The Chinese government’s development of Tibet in recent years is resulting in the destruction of many historically and culturally significant areas, especially in Lhasa. A recent post by Tibetan writer Woeser looks at the destruction of Lhasa and calls on the international community to help. Translated by High Peaks Pure Earth:
Of course, the Barkhor, which was originally a place of religious significance, won’t turn into a deserted street. On the contrary, it will become a bustling street, existing only for the benefit of tourists. But it will never again be the street of those Tibetans who circumambulate, come on pilgrimage, and prostrate themselves. Even if there manage to be pilgrims making prostrations there, they will simply serve to liven things up as background for the tourists, as one disaster follows another, winding down to a pathetic and miserable end for Lhasa. Historically, Lhasa has never had a mining cave-in. And now, it has had a mining cave-in. Historically, the Kyichu has never been blocked and dried up. Now it is drying up to the point that the fish are all dying. Historically, the Old City of Lhasa has never existed solely as a backdrop for tourists. And now it’s being changed into a replica of Sifang Street in Lijiang and Daka Dzong in “Shangri-La.” Might it be that one day, perhaps very soon, entry into the mountain fortress version of these tourist traps, “Old City Lhasa,” will require the purchase of tickets?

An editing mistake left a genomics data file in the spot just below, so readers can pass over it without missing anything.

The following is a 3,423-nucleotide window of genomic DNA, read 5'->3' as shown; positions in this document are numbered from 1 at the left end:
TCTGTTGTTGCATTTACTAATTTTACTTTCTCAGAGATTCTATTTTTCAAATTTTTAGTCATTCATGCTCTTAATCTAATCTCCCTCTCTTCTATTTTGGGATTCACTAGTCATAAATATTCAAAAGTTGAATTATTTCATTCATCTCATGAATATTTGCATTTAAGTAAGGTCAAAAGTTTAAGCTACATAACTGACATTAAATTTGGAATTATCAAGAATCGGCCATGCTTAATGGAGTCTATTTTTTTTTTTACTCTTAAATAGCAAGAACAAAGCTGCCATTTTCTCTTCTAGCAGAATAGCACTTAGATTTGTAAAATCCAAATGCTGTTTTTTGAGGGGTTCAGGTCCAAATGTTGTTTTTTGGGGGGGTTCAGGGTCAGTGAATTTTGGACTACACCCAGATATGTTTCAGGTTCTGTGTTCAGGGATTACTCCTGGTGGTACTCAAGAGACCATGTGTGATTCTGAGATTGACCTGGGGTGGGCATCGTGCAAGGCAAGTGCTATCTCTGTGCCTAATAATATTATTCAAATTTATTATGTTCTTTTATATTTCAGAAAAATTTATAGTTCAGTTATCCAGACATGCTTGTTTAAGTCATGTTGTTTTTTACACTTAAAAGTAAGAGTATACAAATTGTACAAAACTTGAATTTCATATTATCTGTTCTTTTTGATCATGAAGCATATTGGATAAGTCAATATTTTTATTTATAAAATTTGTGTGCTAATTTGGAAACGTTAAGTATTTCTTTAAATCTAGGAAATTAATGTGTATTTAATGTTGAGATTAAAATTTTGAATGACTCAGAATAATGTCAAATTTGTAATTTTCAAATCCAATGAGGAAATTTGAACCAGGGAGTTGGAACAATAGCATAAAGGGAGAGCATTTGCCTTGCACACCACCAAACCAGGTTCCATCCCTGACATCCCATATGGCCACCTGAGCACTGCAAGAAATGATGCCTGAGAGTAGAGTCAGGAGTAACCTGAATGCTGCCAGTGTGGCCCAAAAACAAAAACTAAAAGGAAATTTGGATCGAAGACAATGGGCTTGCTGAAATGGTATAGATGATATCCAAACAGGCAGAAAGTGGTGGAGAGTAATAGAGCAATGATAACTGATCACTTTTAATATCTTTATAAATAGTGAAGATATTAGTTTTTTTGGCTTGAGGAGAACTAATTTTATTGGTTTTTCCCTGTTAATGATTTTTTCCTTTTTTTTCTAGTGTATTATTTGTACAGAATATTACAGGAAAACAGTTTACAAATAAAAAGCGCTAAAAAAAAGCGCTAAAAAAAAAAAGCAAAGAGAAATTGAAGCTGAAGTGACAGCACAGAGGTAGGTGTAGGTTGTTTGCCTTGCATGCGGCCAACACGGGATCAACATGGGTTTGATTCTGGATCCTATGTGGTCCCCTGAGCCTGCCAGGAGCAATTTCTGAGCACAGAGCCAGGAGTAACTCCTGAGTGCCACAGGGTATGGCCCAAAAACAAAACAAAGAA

No place has disappeared so quickly; no place has been inundated so quickly. Sick at heart, Andre Alexander wrote; “Each time I go, the old houses are clearly fewer, stone by stone, brick by brick, alley by alley, street by street; even the dogs are going missing.” And today it’s being relaced by a new Lhasa City that is being commercialized by those in power. From here on in, it’s not just me, one individual, it’s many people who are losing the few remaining bits of the Lhasa cityscape that they so deeply love; from here on in, it’s not just my life, one individual life, it’s the lives of many people, all mixed together with memories of Lhasa, that are being covered over. It’s just as one internet friend bitterly put it: “Dismantling the old structures, excavating tunnels, building crossover bridges, stopping up the Kyichu, draining the groundwater: these people are truly the incarnations of hungry ghosts! Whatever they can carry away, they carry away, and what they can’t carry away they destroy!” [Source]
Woeser’s post also includes a number of photos of Lhasa under construction. The Jokhang Temple has been named a World Heritage Site by UNESCO. A recent post by Tea Leaf Nation (via CDT) looks at the environmental degradation of Tibet and the reasons why the international and domestic NGO community do not speak out against it.